A solitary wave almost halves its propagation speed passing over a submerged breakwater for coast defense. This is the basic assumption made by Filianoti & Piscopo (2008) for their calculation of horizontal wave loads on the breakwater. They calculated this slowing down, through a BEM model, on assuming that it has the same value both for a periodic and a solitary wave. Once estimated the speed slowing down, it is straightforward to obtain solitary wave loads thorugh the calculation of the Froude-Krilov force. Laboratory tests carried out on a small scale model of submerged breakwater interacting with solitary waves, permit us to experimentally reproduce the phenomenon, to check whether the speed slowing down exists, and to measure it.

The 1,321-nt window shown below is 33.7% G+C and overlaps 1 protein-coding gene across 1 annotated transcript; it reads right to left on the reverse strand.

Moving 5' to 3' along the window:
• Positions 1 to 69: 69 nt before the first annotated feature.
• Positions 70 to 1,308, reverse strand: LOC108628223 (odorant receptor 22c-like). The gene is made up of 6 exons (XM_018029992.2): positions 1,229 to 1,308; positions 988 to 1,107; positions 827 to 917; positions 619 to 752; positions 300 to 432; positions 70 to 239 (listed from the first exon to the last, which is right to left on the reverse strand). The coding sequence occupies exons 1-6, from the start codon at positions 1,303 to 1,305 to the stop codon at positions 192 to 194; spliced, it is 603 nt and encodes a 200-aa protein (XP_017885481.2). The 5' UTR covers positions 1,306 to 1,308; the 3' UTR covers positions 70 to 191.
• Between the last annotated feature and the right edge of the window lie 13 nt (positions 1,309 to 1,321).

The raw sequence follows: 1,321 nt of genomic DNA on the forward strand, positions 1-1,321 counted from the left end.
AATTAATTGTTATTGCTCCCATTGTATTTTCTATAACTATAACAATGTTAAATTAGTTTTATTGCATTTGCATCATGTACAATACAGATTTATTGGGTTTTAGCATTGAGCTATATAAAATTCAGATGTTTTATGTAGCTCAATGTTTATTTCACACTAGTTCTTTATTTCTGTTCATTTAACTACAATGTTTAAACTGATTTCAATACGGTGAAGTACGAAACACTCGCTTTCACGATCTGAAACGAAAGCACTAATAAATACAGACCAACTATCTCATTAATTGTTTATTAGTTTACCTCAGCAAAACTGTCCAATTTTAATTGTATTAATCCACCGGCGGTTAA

Tsunamis are catastrophic natural events which act globally. Indeed, unlike other calamities (floodings, heartquakes, volcanic eruptions etc.), which act locally or regionally, tsunamis (and their effects) travel thousands of kilometers away from the generation area. The implementation of an early detection and real-time reporting of tsunamis in the open ocean, such as that realized by the American NOOA, is perhaps the only way to face a global issue on a global scale. However, in the more developed coastal areas, where to prevent economic losses is so important as to save life, it is necessary to adopt more articulated defensive strategies. The first defense line against tsunamis is formed by detached breakwaters. The use of artificial reefs in front of bays has proved to be one of the most effective systems to reduce tsunami damages in several Japanese ports (Hiraishi et al., 2000). The study of solitary wave loads on a submerged rectangular barrier was carried out by Dong & Huang (2001) [HD01, hereafter] and Filianoti & Piscopo (2008) [FP08, hereafter].